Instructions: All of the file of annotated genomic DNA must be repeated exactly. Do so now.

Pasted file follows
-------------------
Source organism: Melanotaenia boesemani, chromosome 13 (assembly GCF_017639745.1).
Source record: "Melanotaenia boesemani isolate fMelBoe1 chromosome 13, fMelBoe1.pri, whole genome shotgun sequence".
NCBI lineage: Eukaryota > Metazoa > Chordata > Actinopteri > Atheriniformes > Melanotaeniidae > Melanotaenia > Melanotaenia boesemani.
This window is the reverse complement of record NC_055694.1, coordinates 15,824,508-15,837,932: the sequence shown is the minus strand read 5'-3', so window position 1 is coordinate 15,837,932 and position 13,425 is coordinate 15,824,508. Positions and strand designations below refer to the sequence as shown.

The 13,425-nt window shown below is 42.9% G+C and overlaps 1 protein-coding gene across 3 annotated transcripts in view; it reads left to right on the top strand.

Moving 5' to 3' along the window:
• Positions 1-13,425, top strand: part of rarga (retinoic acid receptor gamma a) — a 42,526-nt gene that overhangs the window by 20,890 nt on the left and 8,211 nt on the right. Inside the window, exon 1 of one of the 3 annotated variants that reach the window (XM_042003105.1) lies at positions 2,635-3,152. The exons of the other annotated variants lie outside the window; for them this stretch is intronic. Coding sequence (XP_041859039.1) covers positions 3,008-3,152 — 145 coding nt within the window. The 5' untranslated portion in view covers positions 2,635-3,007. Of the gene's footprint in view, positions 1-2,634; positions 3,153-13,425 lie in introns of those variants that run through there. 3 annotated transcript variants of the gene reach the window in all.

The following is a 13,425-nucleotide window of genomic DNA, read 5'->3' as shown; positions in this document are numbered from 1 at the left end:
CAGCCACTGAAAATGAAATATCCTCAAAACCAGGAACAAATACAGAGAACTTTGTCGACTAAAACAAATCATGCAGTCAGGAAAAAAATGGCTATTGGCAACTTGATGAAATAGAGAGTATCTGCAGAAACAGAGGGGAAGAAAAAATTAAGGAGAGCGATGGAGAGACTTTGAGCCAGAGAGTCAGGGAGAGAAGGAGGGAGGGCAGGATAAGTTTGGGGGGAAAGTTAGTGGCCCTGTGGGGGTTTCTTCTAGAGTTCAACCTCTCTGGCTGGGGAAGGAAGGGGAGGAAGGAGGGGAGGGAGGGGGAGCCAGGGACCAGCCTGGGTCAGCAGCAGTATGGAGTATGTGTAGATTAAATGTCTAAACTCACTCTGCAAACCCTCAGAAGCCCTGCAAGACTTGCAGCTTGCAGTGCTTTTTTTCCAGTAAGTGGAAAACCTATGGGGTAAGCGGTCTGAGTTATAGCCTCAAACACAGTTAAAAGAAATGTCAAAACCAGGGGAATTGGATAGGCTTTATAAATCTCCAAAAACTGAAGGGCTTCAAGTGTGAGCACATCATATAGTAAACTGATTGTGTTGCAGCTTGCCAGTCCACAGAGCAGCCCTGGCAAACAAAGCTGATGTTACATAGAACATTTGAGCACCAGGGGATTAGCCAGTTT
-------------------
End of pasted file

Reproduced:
Source organism: Melanotaenia boesemani, chromosome 13 (assembly GCF_017639745.1).
Source record: "Melanotaenia boesemani isolate fMelBoe1 chromosome 13, fMelBoe1.pri, whole genome shotgun sequence".
NCBI lineage: Eukaryota > Metazoa > Chordata > Actinopteri > Atheriniformes > Melanotaeniidae > Melanotaenia > Melanotaenia boesemani.
This window is the reverse complement of record NC_055694.1, coordinates 15,824,508-15,837,932: the sequence shown is the minus strand read 5'-3', so window position 1 is coordinate 15,837,932 and position 13,425 is coordinate 15,824,508. Positions and strand designations below refer to the sequence as shown.

The 13,425-nt window shown below is 42.9% G+C and overlaps 1 protein-coding gene across 3 annotated transcripts in view; it reads left to right on the top strand.

Moving 5' to 3' along the window:
• Positions 1-13,425, top strand: part of rarga (retinoic acid receptor gamma a) — a 42,526-nt gene that overhangs the window by 20,890 nt on the left and 8,211 nt on the right. Inside the window, exon 1 of one of the 3 annotated variants that reach the window (XM_042003105.1) lies at positions 2,635-3,152. The exons of the other annotated variants lie outside the window; for them this stretch is intronic. Coding sequence (XP_041859039.1) covers positions 3,008-3,152 — 145 coding nt within the window. The 5' untranslated portion in view covers positions 2,635-3,007. Of the gene's footprint in view, positions 1-2,634; positions 3,153-13,425 lie in introns of those variants that run through there. 3 annotated transcript variants of the gene reach the window in all.

The following is a 13,425-nucleotide window of genomic DNA, read 5'->3' as shown; positions in this document are numbered from 1 at the left end:
CAGCCACTGAAAATGAAATATCCTCAAAACCAGGAACAAATACAGAGAACTTTGTCGACTAAAACAAATCATGCAGTCAGGAAAAAAATGGCTATTGGCAACTTGATGAAATAGAGAGTATCTGCAGAAACAGAGGGGAAGAAAAAATTAAGGAGAGCGATGGAGAGACTTTGAGCCAGAGAGTCAGGGAGAGAAGGAGGGAGGGCAGGATAAGTTTGGGGGGAAAGTTAGTGGCCCTGTGGGGGTTTCTTCTAGAGTTCAACCTCTCTGGCTGGGGAAGGAAGGGGAGGAAGGAGGGGAGGGAGGGGGAGCCAGGGACCAGCCTGGGTCAGCAGCAGTATGGAGTATGTGTAGATTAAATGTCTAAACTCACTCTGCAAACCCTCAGAAGCCCTGCAAGACTTGCAGCTTGCAGTGCTTTTTTTCCAGTAAGTGGAAAACCTATGGGGTAAGCGGTCTGAGTTATAGCCTCAAACACAGTTAAAAGAAATGTCAAAACCAGGGGAATTGGATAGGCTTTATAAATCTCCAAAAACTGAAGGGCTTCAAGTGTGAGCACATCATATAGTAAACTGATTGTGTTGCAGCTTGCCAGTCCACAGAGCAGCCCTGGCAAACAAAGCTGATGTTACATAGAACATTTGAGCACCAGGGGATTAGCCAGTTT